One of the more frequent comments I hear and read about specialized subject matter blogging is the notion that somehow you’re giving away "wisdom" for free by publishing it on a public blog. I think that’s a short-sighted view and is trumped by the thousands of very high quality blogs on the Web where various subject matter experts maintain a free flow of commentary and analysis on their blogs. I am more of the view that there aren’t any new ideas, just new ways of understanding and applying ideas. You have nothing to lose and everything to gain from sharing ideas and collaborating online (one only needs to look at the open source software movement). Of course, if you find the formula for cold fusion or how to solve Dhaka traffic, by all means patent it and run laughing to the bank, you have my best wishes.
I just wanted to share a very short list of just some of the more specialized blogs that I track frequently in my newsreader and find quite a lot of valuable ideas for “free”. As follows in no particular order:
Seth Godin’s Blog – an excellent marketing blog from a subject expert, author, and entrepreneur; considered to be the world’s most popular marketing blog
Springwise – an excellent blog exposing and sharing new innovative business ideas
Freakonomics – authors of the best-selling book explore “the hidden side of everything” as a very interesting and thought-provoking ongoing coda to their book
Marginal Revolution – a blog on economics and economic theories in practice
The Consumerist – a blog focused on consumer advocacy and giving consumers a voice
Commodity Trader – perhaps not interesting to a wider audience, but a very interesting look at commodity trading and futures markets
Wal-Mart Watch - a watchdog blog that monitors the actions of Wal-Mart
TechCrunch – a blog that profiles and reviews new Internet companies and products
Micro Persuasion – a blog on how technology is revolutionizing media and marketing
Duct Tape Marketing – a marketing and branding blog
The Entrepreneurial Mind – blog on entrepreneurship maintained by the head of the Center for Entrepreneurship at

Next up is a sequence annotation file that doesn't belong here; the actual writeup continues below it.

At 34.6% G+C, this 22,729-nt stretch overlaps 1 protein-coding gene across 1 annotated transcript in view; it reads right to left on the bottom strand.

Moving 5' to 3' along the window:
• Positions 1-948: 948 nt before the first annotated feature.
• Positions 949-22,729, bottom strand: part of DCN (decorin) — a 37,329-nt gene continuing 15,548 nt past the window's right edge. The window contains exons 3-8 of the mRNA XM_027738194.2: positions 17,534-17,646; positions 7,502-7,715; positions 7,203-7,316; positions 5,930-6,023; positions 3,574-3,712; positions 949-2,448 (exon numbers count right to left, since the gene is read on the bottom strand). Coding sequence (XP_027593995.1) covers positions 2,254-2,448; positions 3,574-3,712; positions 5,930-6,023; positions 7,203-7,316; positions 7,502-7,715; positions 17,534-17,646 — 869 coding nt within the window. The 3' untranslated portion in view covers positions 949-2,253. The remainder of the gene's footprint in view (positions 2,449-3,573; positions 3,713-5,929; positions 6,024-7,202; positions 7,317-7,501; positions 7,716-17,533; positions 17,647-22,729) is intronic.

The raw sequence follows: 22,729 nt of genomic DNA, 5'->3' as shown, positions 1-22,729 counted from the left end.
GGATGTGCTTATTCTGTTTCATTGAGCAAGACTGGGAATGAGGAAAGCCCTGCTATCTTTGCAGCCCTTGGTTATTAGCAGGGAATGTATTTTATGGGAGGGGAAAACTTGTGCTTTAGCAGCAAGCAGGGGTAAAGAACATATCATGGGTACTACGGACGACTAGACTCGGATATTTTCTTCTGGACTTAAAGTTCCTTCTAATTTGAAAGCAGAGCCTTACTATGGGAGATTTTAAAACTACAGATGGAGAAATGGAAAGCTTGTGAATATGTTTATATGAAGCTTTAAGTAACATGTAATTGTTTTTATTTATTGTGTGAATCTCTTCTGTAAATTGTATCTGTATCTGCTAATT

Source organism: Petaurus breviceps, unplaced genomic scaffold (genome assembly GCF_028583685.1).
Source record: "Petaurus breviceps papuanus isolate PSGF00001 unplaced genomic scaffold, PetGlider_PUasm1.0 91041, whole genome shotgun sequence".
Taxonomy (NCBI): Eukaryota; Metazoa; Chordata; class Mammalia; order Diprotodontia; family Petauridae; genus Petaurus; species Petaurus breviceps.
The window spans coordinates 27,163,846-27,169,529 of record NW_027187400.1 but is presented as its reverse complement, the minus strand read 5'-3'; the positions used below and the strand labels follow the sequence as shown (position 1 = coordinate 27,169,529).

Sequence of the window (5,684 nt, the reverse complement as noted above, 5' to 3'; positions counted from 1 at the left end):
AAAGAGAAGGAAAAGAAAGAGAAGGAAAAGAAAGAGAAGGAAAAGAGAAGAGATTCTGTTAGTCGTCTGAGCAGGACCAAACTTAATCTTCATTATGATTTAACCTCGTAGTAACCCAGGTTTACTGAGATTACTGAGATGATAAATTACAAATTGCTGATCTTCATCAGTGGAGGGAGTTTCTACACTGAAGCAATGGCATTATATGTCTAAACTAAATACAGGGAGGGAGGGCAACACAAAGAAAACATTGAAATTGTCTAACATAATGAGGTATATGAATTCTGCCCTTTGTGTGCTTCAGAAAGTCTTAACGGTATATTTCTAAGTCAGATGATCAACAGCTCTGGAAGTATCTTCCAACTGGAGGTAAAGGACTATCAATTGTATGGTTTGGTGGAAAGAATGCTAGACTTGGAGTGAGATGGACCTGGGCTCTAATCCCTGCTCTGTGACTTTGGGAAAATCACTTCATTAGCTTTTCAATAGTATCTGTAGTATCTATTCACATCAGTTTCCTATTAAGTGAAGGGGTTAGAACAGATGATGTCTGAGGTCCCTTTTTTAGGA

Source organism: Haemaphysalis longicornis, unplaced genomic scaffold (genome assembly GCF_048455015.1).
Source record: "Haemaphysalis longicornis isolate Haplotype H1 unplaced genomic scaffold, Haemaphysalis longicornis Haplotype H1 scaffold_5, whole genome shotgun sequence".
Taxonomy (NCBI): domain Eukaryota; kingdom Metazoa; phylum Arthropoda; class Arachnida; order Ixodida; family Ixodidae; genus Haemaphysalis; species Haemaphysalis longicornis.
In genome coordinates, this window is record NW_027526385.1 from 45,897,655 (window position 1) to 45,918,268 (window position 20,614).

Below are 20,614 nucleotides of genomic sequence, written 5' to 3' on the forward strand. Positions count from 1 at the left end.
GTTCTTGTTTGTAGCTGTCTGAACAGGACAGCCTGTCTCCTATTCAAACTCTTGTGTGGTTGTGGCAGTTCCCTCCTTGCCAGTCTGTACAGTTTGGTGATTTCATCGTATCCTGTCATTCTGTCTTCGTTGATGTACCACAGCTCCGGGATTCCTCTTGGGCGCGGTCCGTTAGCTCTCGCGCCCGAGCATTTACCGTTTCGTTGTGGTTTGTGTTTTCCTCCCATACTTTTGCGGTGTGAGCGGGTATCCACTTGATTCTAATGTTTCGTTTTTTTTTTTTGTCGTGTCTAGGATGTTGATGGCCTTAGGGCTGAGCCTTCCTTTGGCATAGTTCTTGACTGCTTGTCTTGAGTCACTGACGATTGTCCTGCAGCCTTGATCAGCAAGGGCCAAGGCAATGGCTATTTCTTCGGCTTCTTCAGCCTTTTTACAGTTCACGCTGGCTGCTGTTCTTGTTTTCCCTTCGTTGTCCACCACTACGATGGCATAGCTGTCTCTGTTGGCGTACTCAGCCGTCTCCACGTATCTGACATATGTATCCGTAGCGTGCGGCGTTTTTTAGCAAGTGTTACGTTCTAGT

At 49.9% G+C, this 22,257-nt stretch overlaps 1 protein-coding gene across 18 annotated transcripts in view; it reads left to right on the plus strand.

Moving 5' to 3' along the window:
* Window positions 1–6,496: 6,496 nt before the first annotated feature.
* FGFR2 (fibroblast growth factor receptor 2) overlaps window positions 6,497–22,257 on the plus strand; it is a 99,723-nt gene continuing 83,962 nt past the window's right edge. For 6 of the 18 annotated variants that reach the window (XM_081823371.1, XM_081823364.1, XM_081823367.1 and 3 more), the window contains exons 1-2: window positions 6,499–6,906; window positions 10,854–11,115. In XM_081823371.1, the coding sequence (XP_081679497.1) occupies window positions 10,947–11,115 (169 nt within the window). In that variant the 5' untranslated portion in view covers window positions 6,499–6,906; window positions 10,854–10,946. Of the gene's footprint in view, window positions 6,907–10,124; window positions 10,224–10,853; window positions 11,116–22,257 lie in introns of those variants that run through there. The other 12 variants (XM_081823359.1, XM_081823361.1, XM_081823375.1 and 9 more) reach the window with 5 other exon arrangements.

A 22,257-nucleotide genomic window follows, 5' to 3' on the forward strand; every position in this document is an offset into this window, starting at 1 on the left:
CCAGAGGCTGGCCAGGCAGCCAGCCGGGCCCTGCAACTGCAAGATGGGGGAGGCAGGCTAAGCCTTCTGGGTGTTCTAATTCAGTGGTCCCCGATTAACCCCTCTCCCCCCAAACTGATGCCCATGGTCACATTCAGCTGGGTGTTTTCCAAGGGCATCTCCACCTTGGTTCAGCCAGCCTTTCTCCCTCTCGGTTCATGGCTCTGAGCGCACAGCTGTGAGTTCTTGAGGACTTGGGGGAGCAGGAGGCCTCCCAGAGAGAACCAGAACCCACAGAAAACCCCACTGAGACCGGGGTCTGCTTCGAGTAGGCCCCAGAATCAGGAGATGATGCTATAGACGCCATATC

Small Business Trends – blog on the small business market
Church of the Customer – compelling blog on customer loyalty and creating “customer evangelists”
Brand Autopsy – blog on branding, marketing, and customer service
The Undercover Economist – Tim Harford’s blog on finding economics in everyday life (see also his excellent “Dear Economist” column in the FT where he answers reader’s personal questions using the latest economic theories in a humorous way.)
The World Bank’s Private Sector Development blog – news, resources, and ideas on how private enterprise can contribute to fighting poverty, maintained by the World Bank’s knowledge service
Innoblog – a good business-oriented blog, with focus on innovation and technology
The Long Tail– a blog around the book (and article) of the same name; written by the book author who is also editor-in-chief of Wired Magazine. Expounds on the concept of “the long tail” which is explained much better on the site, but basically proposes that the culture and the economy are evolving towards more and more narrowly-targeted goods and services aimed at an expanding array of niche markets.
Or you could see this list compiled by one blogger on the Top 100 business blogs. And here’s an article from BusinessWeek providing Six Tips for Corporate Bloggers, and another one on how blogs will change your business.
While everyone is jumping on the corporate blogging bandwagon in other parts of the world, I think it doesn’t always make sense (blogs maintained by CEOs, for example, are often tedious and boring). You can’t have a blog just for the sake of having one, or because everyone else has one (blogs aren’t lawyers or nuclear bombs, after all). Often these corporate blogs fizzle out after a few short months or weeks (for example, marketing blogs that are created around the launch of a specific consumer product). Keeping content fresh and compelling is always a challenge.
Technology companies generally do a good job of creating blogs that are if not useful (e.g., tech support, customer feedback), but also interesting and keep customers updated on the latest developments and give a window into interesting companies or project teams. Some good examples are The Official Google Blog, Inside Firefox (for the Firefox browser) and Opera Watch (for the Opera browser).
Where it makes perhaps more “natural” sense is in the media industry, particularly with more traditional media like newspapers and magazines. For example, The New York Times has a bunch of very interesting and thought provoking blogs, my favorites being Freakonomics, Think Again, Diner’s Journal, and The Lede. In fact, most major newspapers with an online presence now have their writers maintaining a blog. It’s a natural fit, and I would venture that most of the writers enjoy writing from a more personal and editorial point of view. It probably also helps the newspapers keep fresh content circulating on their sites, initiate dialogue with their readers, and helps encourage viral promotion of their content as other bloggers reference blog posts through Trackback and social bookmarking sites like Digg and Del.icio.us.
I think it would be interesting to have some of the editors and writers from, say, The Daily Star and New Age maintain blogs on their sites. I’d venture a guess that some of the writers already have personal blogs (please let us know in the comments if you’re aware of any). I know that bdnews24.com has started a blog, but I don’t see it being updated very regularly.
One particular topic I would love to see tracked or blogged in
Any ideas? (remember, they’re a dime a dozen and everywhere already).
More interestingly, any volunteers?